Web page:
Why we don’t see loaves or limbs “magically” appear

You’re giving me a chunk of bread and a piece of fish and you want me to do what?

One of Jesus’s signature miracles is the feeding of the five thousand, recorded by all four Gospel writers. Have you ever wondered what the multiplying of the loaves and fish looked like for the disciples passing them out? Did another chunk of bread suddenly appear in their basket as they reached into it? Did Jesus toss a chunk into each of twelve baskets after he broke the loaves and then when they took them up they were filled with chunks? Did more chunks continually pop into existence underneath those that could be seen in the bottomless baskets of bread?

I’m intrigued by the fact that none of Jesus’s miracles involved something visibly popping into being. Some skeptics talk as if that’s the only thing that would convince them of God’s existence. Let me see an amputated leg suddenly grow back before my eyes and then I’ll believe. But would they? If their hearts were antagonistic towards even the notion of God, can’t you see them, after the initial shock, saying to themselves, Wow…isn’t Nature amazing?

Yet even if such a visual display gets them to acknowledge that God is real, they still might thumb their noses at him. It’s one thing to accept that a sovereign exists; it’s quite another to accept his authority. Many who acknowledge the legitimacy of the federal government nonetheless rebel against it in various ways. So too with God.

But imagine you’re sitting on that hillside listening to Jesus…and your rumbling stomach. He wants to give you something to eat…and a sign of his divine status. As God, who brought everything into being with a word, he could simply cause a loaf of bread to materialize on your lap. Poof! Your reaction to that display, I think, would be different than being handed a chunk from a bottomless basket. The utter shock of seeing something suddenly and supernaturally appear in front of you would likely be too astounding to absorb, producing more fear than awe.

Perhaps a miracle that is less “in your face,” if you will, is more effective because it doesn’t so overwhelm that you can’t quite process it. Seeing five loaves feed five thousand plus people without actually “seeing” the loaves multiply before your eyes engages the mind over the emotions. Instead of being overtaken with fear and trembling, you’re overcome with wonder and astonishment leading to contemplation. And it is as we think about what we’ve witnessed that we make the connection between the miracle and the miracle worker.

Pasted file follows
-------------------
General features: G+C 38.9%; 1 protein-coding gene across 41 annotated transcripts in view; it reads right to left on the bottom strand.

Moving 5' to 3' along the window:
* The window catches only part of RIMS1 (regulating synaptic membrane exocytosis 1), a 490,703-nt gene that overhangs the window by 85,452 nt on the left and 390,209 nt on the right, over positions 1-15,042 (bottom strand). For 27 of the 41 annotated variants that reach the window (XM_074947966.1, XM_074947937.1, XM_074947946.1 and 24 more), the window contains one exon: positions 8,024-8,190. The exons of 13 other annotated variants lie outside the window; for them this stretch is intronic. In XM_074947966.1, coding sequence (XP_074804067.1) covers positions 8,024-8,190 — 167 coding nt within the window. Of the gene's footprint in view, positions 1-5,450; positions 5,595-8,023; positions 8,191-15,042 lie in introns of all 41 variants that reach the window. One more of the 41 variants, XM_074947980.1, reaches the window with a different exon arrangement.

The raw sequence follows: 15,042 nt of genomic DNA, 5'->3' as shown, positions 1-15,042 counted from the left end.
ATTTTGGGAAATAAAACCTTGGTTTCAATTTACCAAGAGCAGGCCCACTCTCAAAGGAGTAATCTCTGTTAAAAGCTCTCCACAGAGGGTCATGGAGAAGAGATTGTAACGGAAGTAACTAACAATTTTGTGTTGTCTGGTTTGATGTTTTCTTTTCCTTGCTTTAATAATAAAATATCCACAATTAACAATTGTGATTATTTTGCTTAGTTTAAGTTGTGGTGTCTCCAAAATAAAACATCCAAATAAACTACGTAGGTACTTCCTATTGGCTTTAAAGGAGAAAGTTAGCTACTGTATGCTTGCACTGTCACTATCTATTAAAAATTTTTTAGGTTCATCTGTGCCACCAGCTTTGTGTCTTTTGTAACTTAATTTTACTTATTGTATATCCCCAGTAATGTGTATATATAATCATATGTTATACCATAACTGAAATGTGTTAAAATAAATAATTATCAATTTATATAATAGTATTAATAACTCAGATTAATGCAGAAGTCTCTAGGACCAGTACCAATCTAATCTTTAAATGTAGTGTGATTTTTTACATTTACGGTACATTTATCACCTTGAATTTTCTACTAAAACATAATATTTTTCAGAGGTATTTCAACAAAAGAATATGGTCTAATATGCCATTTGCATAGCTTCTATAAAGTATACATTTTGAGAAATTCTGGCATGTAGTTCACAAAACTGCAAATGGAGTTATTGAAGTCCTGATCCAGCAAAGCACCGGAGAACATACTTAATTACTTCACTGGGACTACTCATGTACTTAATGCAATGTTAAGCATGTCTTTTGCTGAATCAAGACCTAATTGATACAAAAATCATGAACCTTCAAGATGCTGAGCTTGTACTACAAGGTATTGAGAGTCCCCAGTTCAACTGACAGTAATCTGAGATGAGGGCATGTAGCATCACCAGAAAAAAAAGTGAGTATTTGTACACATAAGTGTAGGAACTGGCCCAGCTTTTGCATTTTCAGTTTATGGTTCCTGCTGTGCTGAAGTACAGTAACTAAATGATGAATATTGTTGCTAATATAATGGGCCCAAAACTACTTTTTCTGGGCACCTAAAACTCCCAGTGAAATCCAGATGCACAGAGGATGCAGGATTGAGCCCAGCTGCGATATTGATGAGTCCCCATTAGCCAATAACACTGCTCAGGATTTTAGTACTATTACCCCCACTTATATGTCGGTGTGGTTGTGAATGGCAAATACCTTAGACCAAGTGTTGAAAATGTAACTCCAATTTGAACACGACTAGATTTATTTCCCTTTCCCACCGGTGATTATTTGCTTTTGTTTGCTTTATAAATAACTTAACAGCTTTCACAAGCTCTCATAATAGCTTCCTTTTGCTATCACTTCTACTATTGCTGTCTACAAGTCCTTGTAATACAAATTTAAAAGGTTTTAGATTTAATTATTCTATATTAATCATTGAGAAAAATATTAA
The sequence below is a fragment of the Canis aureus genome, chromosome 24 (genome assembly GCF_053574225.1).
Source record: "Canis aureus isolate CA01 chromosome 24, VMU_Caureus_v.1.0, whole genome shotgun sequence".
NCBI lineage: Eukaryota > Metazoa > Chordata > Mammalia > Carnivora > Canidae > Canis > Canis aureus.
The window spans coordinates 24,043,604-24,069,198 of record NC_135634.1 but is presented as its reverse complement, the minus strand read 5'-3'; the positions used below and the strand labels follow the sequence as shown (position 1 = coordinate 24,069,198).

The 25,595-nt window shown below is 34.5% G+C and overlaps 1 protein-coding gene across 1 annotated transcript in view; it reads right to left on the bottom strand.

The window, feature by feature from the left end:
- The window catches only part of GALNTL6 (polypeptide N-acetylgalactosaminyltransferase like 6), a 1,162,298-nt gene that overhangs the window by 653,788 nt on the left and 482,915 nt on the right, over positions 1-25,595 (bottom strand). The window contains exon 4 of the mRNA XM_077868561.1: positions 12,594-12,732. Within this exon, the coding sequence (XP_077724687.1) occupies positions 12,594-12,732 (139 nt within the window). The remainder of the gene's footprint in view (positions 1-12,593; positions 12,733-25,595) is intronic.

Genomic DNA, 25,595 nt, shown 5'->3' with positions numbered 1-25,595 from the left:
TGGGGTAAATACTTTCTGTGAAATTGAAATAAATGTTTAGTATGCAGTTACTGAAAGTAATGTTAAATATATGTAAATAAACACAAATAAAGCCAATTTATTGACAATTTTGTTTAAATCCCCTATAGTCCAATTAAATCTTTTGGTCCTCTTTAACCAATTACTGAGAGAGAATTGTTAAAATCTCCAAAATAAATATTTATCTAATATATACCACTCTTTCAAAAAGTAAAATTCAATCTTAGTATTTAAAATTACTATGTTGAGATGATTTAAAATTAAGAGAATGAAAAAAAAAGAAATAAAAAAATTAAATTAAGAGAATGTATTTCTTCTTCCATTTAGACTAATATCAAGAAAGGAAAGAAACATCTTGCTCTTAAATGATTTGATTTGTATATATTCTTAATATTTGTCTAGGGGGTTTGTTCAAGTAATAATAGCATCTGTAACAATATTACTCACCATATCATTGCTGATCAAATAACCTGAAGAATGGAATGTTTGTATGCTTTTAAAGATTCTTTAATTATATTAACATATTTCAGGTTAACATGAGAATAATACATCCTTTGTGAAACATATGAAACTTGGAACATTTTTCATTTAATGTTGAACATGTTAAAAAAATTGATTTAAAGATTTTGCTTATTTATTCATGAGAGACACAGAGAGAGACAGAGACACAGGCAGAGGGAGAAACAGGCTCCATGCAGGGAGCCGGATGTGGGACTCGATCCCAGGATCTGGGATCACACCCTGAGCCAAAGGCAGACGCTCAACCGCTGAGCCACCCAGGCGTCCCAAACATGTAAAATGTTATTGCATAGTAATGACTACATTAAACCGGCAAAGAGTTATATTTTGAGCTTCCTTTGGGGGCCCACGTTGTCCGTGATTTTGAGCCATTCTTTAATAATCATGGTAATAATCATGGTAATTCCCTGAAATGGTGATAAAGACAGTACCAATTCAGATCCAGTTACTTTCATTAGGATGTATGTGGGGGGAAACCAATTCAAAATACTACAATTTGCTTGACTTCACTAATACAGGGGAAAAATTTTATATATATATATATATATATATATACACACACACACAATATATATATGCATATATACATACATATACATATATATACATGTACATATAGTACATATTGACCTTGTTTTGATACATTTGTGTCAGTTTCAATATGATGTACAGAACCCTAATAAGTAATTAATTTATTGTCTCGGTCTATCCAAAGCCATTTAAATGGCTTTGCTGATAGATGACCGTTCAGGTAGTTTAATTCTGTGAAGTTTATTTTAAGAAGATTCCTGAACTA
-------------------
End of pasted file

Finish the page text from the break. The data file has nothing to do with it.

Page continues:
It’s also important to remember that God’s desire is not merely that we acknowledge his existence. He wants us to freely enter into a relationship with him, and that involves an act of our will…a decision arrived at after mentally processing the evidence. Maybe having our minds blown by a sudden and visible supernatural materialization is like blowing a fuse. The unbelievable appearance short-circuits our ability to connect what we see with what it means, and with what the wise response should be. The ancient Israelites were witness to some pretty spectacular demonstrations of God’s power over nature, yet many of them still rebelled against him.

So it seems that God eschews showy, eye-popping manifestations of his creative power in favor of “undercover” yet nonetheless miraculous deeds. Though he could knock the skeptic off his feet with a dazzling, mind-blowing display of creatio ex nihilo in real time, it may not knock him to his knees.

God doesn’t need to impress anyone and won’t be manipulated by scoffing skeptics. If the unbeliever has a cogent explanation for how the universe and every amazing thing in it came to exist apart from God, then sure…wait for that impossible limb regeneration before you’ll believe in him. But if not, then just look around you. You’re living in an impossibility.